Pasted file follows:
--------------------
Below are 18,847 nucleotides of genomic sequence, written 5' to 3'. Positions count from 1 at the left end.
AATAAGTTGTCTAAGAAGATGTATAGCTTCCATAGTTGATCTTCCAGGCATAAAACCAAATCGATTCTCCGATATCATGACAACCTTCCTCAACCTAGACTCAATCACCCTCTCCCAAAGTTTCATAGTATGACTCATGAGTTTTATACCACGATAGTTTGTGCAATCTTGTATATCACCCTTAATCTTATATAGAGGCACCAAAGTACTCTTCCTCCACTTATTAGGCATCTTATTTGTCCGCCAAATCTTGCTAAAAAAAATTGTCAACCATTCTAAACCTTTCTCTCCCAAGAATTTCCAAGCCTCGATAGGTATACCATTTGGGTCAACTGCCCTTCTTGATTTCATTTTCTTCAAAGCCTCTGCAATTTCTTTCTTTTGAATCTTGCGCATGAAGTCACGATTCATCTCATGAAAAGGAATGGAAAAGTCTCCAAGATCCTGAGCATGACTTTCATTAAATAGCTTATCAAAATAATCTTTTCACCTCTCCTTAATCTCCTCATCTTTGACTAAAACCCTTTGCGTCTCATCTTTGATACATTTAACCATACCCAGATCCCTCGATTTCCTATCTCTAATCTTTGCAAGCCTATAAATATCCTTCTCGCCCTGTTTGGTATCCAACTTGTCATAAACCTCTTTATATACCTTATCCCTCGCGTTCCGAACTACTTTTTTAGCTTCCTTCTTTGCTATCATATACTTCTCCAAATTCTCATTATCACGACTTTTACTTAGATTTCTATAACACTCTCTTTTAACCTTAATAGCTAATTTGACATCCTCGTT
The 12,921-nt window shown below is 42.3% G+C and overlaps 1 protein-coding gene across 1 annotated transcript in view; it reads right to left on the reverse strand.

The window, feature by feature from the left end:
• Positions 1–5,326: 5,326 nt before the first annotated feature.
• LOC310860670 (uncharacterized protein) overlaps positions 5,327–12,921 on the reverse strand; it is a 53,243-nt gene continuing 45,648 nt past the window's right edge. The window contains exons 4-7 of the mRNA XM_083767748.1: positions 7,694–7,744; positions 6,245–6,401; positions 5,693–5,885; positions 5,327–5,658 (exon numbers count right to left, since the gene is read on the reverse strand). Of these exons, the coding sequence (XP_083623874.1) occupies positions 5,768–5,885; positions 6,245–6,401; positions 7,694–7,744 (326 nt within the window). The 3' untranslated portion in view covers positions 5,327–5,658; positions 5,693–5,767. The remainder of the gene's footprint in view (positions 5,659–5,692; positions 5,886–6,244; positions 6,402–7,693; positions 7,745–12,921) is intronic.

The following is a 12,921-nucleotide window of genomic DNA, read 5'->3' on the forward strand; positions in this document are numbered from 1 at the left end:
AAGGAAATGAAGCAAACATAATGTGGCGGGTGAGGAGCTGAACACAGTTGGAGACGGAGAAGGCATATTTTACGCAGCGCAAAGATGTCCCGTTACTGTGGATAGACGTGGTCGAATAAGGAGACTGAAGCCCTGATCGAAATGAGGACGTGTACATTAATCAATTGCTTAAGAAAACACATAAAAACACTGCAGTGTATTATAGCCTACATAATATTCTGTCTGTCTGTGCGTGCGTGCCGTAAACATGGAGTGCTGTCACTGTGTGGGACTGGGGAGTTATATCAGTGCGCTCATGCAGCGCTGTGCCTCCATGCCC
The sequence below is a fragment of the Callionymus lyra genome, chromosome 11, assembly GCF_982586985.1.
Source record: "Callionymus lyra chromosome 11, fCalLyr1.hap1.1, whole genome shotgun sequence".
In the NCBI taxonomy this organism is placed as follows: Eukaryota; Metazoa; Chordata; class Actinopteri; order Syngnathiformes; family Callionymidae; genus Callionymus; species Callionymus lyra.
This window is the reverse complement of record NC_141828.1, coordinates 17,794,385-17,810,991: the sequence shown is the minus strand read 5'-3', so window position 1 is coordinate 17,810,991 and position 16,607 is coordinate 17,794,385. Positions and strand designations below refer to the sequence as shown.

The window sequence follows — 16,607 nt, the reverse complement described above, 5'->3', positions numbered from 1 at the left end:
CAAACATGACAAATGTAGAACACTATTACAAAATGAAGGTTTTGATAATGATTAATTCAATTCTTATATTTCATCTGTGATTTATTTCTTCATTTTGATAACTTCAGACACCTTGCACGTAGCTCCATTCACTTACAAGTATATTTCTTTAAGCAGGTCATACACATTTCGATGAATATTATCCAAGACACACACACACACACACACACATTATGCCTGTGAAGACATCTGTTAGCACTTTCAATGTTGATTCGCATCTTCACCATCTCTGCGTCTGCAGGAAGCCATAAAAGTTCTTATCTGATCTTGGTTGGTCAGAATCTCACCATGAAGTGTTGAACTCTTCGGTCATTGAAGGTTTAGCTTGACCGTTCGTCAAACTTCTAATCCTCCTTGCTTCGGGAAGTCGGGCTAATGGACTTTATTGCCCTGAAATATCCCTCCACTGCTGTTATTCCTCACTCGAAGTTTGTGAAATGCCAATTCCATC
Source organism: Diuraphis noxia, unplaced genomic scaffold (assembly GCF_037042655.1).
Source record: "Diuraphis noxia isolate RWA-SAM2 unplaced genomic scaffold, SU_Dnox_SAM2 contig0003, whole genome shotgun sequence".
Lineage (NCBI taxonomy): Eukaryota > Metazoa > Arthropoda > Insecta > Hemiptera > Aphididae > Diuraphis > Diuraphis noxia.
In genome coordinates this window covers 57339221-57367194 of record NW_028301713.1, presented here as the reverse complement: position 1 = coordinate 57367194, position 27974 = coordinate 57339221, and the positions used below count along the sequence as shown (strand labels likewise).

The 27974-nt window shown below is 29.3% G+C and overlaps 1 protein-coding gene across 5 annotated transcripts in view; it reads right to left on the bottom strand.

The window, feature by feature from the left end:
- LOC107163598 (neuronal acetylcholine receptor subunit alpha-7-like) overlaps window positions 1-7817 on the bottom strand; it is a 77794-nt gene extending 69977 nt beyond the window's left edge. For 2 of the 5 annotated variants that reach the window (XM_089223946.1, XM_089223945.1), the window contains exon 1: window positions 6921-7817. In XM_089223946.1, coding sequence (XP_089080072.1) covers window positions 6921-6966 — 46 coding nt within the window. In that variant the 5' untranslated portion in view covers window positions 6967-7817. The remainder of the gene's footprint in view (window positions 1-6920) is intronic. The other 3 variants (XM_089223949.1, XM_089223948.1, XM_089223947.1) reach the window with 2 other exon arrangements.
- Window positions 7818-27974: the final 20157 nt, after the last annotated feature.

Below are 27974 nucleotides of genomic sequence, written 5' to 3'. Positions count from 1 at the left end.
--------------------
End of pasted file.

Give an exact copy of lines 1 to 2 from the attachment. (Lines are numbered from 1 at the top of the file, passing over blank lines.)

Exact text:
Below are 18,847 nucleotides of genomic sequence, written 5' to 3'. Positions count from 1 at the left end.
AATAAGTTGTCTAAGAAGATGTATAGCTTCCATAGTTGATCTTCCAGGCATAAAACCAAATCGATTCTCCGATATCATGACAACCTTCCTCAACCTAGACTCAATCACCCTCTCCCAAAGTTTCATAGTATGACTCATGAGTTTTATACCACGATAGTTTGTGCAATCTTGTATATCACCCTTAATCTTATATAGAGGCACCAAAGTACTCTTCCTCCACTTATTAGGCATCTTATTTGTCCGCCAAATCTTGCTAAAAAAAATTGTCAACCATTCTAAACCTTTCTCTCCCAAGAATTTCCAAGCCTCGATAGGTATACCATTTGGGTCAACTGCCCTTCTTGATTTCATTTTCTTCAAAGCCTCTGCAATTTCTTTCTTTTGAATCTTGCGCATGAAGTCACGATTCATCTCATGAAAAGGAATGGAAAAGTCTCCAAGATCCTGAGCATGACTTTCATTAAATAGCTTATCAAAATAATCTTTTCACCTCTCCTTAATCTCCTCATCTTTGACTAAAACCCTTTGCGTCTCATCTTTGATACATTTAACCATACCCAGATCCCTCGATTTCCTATCTCTAATCTTTGCAAGCCTATAAATATCCTTCTCGCCCTGTTTGGTATCCAACTTGTCATAAACCTCTTTATATACCTTATCCCTCGCGTTCCGAACTACTTTTTTAGCTTCCTTCTTTGCTATCATATACTTCTCCAAATTCTCATTATCACGACTTTTACTTAGATTTCTATAACACTCTCTTTTAACCTTAATAGCTAATTTGACATCCTCGTT